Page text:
The proposed new arrangement rankles those with the most to lose: Acadia’s student union, its faculty association, plus some alumni. Banded together under the name United for Acadia, they argue that the new board will be less accountable, making it easier for Ogilvie to dominate decision-making. Says former provost Erik Hansen: “There’s a question of independence here.” Board chairman George Bishop insists that the aim is “equality and fairness among the various constituent groups.” He stresses that Ogilvie played no part in the board’s decision to restructure. But the president has too many enemies on campus not to be a lightning rod for controversy. “It is easy for these groups to personalize or demonize issues when logic fails,” Ogilvie told Macleans last week.

A brilliant research biochemist, Ogilvie is recognized as a visionary: he launched Acadia Advantage in 1996, a revolutionary program that has incorporated computer and Internet technology into every discipline on campus. But even his allies admit he sorely lacks people skills—and his autocratic ways have alienated members of the Acadia family. Two years ago, students brought a motion to the board of governors, requesting a full review of the president’s administrative practices. At the same time, many faculty felt they had helped introduce the Acadia Advantage program, but had been poorly rewarded during the tough 1998 contract negotiations. That same year they sent a letter to the board, expressing a lack of confidence in Ogilvie. They followed up by issuing a bulletin to the national media, putting a bounty on the president’s head by promising to donate

$100,000 to the university’s capital campaign if he resigned.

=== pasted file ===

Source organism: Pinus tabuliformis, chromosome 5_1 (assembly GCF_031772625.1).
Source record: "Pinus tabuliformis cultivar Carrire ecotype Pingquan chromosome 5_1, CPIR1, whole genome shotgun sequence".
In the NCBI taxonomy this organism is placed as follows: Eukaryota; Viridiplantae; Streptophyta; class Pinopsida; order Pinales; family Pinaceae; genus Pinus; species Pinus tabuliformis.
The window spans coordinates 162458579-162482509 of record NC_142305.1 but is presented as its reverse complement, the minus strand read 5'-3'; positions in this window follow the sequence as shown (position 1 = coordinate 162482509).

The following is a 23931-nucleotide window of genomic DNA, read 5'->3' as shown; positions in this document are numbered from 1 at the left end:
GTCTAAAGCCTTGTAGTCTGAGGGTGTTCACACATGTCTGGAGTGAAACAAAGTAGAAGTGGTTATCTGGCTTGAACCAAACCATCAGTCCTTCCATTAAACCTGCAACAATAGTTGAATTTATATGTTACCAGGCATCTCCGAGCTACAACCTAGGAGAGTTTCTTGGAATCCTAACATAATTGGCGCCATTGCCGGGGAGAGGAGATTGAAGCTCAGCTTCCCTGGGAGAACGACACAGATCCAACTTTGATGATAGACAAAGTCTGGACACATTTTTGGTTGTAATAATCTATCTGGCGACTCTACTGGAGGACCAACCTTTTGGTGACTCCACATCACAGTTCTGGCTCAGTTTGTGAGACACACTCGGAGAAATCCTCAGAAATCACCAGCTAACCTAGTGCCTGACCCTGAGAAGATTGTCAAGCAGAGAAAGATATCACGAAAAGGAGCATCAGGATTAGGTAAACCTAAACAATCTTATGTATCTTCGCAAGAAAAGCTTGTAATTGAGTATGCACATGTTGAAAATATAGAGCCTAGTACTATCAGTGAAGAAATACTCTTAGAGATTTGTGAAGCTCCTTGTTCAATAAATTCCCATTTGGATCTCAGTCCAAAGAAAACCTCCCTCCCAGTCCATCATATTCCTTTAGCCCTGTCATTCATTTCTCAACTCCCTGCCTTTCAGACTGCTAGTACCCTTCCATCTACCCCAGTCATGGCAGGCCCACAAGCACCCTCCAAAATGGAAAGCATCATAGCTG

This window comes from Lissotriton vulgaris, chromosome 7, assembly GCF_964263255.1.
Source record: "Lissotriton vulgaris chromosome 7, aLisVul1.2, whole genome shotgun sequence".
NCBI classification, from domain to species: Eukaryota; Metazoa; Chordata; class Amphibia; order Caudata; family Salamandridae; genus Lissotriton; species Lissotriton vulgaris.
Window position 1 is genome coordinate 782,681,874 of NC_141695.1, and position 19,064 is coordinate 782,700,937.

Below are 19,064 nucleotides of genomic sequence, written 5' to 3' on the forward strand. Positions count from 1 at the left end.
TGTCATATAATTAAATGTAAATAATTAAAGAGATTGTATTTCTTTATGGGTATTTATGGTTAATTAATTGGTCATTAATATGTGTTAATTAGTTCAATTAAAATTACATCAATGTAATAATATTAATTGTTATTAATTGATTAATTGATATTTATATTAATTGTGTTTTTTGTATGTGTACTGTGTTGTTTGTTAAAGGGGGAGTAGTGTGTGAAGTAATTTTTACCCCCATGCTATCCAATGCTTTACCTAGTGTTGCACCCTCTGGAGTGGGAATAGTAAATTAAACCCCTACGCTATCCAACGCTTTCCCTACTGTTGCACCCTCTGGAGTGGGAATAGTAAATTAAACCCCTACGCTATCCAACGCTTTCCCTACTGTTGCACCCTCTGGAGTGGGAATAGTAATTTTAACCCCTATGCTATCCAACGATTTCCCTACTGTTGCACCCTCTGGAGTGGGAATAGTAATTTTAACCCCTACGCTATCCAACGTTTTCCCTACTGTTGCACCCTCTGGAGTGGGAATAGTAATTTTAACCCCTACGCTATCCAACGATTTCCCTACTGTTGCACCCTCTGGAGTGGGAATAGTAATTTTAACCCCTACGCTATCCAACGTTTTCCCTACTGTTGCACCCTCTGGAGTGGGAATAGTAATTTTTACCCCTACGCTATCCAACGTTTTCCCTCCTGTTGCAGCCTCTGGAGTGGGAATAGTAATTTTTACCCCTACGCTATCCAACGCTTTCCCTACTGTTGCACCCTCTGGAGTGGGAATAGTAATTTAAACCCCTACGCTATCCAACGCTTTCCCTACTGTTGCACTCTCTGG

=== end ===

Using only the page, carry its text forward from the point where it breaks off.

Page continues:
At the same time, Ogilvie’s managerial style again fell under the microscope when the administration tried to take over the principal functions of the Associated Alumni of Acadia University, which has looked after the university’s alumni affairs since 1860. When the association objected, the university fired staff members, locked the association out of its historic campus offices and refused to release alumni funds. Now, the Associated Alumni still supports students and the interests of the university—but from an office building a few blocks from the Wolfville campus. “Acadia,” says Jim Turk, executive director of the Canadian Association of University Teachers, “is the first example in living memory where a university president is at war with his alumni.” With his current six-year term not due to run out until 2005, Ogilvie is still not winning friends. Speculation— which he steadfastly denies—persist that he has a master plan to turn Acadia into a for-profit, private university. The constant battles are starting to take their toll. Harvey Gilmour, Acadia’s director of development, says all the bad press is making fund-raising difficult. Meanwhile, the bad blood between the administration and faculty cannot bode well for the latest round of contract negotiations, which began last week. For Acadia students, who already pay the highest undergraduate tuition in Canada—$5,597—the environment is wearying. “Acadia is a great place,” says Petrykanyn. “I just wish all this fighting would stop.”

With John Schofield in Toronto